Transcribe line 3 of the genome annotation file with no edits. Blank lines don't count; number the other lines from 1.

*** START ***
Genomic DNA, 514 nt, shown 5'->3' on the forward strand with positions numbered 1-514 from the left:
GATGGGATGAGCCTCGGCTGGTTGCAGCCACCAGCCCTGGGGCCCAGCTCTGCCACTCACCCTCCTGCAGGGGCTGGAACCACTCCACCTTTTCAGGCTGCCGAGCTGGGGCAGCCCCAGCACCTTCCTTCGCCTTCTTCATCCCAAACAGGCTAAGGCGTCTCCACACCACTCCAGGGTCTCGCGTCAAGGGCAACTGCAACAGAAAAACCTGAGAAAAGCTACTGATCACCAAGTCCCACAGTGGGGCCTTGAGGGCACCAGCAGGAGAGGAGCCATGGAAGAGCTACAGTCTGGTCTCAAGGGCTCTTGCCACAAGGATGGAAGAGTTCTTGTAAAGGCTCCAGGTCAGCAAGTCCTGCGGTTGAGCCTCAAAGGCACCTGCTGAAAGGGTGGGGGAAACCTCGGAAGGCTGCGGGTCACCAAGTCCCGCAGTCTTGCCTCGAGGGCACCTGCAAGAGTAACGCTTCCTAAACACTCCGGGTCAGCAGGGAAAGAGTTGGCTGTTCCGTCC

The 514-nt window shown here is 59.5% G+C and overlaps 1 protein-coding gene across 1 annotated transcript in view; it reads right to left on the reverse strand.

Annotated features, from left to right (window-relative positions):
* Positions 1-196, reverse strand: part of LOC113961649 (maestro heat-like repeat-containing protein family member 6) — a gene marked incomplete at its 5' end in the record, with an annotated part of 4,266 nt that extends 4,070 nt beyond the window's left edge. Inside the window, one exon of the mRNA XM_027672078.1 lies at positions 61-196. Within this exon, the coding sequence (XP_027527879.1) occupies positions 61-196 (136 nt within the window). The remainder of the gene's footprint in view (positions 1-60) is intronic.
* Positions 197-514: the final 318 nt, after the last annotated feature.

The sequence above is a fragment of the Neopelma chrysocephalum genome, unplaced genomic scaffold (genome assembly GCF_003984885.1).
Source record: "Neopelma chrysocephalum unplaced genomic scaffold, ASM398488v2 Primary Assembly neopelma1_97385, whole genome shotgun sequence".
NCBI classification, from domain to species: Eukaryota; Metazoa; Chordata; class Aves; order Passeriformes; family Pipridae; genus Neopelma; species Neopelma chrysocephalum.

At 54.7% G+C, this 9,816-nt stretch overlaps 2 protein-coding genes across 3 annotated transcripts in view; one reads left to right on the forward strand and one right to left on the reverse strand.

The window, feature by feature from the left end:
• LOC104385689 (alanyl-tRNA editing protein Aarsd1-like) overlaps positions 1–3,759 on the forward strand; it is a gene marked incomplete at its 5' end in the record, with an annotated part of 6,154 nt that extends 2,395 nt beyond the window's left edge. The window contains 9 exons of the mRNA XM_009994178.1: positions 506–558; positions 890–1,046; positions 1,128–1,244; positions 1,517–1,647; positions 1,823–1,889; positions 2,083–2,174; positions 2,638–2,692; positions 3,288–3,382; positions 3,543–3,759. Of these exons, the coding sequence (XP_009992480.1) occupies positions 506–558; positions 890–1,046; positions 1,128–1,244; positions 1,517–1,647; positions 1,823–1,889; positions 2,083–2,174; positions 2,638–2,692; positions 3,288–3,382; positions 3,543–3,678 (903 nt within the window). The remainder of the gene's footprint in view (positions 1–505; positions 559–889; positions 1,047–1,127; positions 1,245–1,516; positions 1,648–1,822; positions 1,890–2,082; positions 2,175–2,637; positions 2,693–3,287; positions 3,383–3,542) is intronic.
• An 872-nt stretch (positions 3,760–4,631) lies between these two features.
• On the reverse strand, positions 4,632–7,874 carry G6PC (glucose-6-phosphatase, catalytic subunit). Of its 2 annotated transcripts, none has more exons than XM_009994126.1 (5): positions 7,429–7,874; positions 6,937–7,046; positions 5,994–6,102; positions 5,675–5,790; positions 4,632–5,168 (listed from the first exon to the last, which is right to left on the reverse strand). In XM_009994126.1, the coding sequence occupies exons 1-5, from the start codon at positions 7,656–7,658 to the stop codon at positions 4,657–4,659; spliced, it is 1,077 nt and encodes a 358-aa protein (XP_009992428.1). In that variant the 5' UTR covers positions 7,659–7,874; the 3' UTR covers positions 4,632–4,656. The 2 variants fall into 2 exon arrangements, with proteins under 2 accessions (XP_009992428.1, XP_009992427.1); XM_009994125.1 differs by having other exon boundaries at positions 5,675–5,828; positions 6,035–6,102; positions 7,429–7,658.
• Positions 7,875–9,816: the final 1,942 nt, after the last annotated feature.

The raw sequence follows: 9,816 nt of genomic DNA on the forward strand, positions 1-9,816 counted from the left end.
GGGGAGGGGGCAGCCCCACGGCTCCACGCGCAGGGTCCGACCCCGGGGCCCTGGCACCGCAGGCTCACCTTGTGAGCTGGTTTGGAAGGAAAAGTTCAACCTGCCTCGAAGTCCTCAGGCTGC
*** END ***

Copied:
The 514-nt window shown here is 59.5% G+C and overlaps 1 protein-coding gene across 1 annotated transcript in view; it reads right to left on the reverse strand.